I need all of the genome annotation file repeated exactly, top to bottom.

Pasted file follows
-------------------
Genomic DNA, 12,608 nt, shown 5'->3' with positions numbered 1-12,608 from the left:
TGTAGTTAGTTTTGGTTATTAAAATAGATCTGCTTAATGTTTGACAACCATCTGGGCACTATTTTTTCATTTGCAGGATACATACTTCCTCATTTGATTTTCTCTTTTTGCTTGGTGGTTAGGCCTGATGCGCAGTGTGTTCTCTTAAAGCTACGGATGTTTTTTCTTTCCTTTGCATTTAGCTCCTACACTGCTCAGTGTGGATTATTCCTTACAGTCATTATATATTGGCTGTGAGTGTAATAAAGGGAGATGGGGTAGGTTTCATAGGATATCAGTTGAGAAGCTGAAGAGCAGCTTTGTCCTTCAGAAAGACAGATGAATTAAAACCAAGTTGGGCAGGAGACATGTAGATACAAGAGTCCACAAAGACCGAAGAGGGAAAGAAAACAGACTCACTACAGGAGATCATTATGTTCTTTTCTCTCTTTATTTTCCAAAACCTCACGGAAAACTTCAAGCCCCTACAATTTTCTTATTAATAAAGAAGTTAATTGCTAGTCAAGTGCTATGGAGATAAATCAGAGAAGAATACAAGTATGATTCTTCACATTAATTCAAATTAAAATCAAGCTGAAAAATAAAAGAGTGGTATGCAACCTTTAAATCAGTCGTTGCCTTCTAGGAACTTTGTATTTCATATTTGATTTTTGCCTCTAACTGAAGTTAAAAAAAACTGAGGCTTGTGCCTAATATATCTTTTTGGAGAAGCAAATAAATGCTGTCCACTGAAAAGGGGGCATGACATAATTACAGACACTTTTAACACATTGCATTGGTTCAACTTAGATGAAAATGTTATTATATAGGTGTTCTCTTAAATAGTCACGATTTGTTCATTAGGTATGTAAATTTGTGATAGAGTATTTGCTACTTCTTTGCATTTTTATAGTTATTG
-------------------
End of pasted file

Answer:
Genomic DNA, 12,608 nt, shown 5'->3' with positions numbered 1-12,608 from the left:
TGTAGTTAGTTTTGGTTATTAAAATAGATCTGCTTAATGTTTGACAACCATCTGGGCACTATTTTTTCATTTGCAGGATACATACTTCCTCATTTGATTTTCTCTTTTTGCTTGGTGGTTAGGCCTGATGCGCAGTGTGTTCTCTTAAAGCTACGGATGTTTTTTCTTTCCTTTGCATTTAGCTCCTACACTGCTCAGTGTGGATTATTCCTTACAGTCATTATATATTGGCTGTGAGTGTAATAAAGGGAGATGGGGTAGGTTTCATAGGATATCAGTTGAGAAGCTGAAGAGCAGCTTTGTCCTTCAGAAAGACAGATGAATTAAAACCAAGTTGGGCAGGAGACATGTAGATACAAGAGTCCACAAAGACCGAAGAGGGAAAGAAAACAGACTCACTACAGGAGATCATTATGTTCTTTTCTCTCTTTATTTTCCAAAACCTCACGGAAAACTTCAAGCCCCTACAATTTTCTTATTAATAAAGAAGTTAATTGCTAGTCAAGTGCTATGGAGATAAATCAGAGAAGAATACAAGTATGATTCTTCACATTAATTCAAATTAAAATCAAGCTGAAAAATAAAAGAGTGGTATGCAACCTTTAAATCAGTCGTTGCCTTCTAGGAACTTTGTATTTCATATTTGATTTTTGCCTCTAACTGAAGTTAAAAAAAACTGAGGCTTGTGCCTAATATATCTTTTTGGAGAAGCAAATAAATGCTGTCCACTGAAAAGGGGGCATGACATAATTACAGACACTTTTAACACATTGCATTGGTTCAACTTAGATGAAAATGTTATTATATAGGTGTTCTCTTAAATAGTCACGATTTGTTCATTAGGTATGTAAATTTGTGATAGAGTATTTGCTACTTCTTTGCATTTTTATAGTTATTG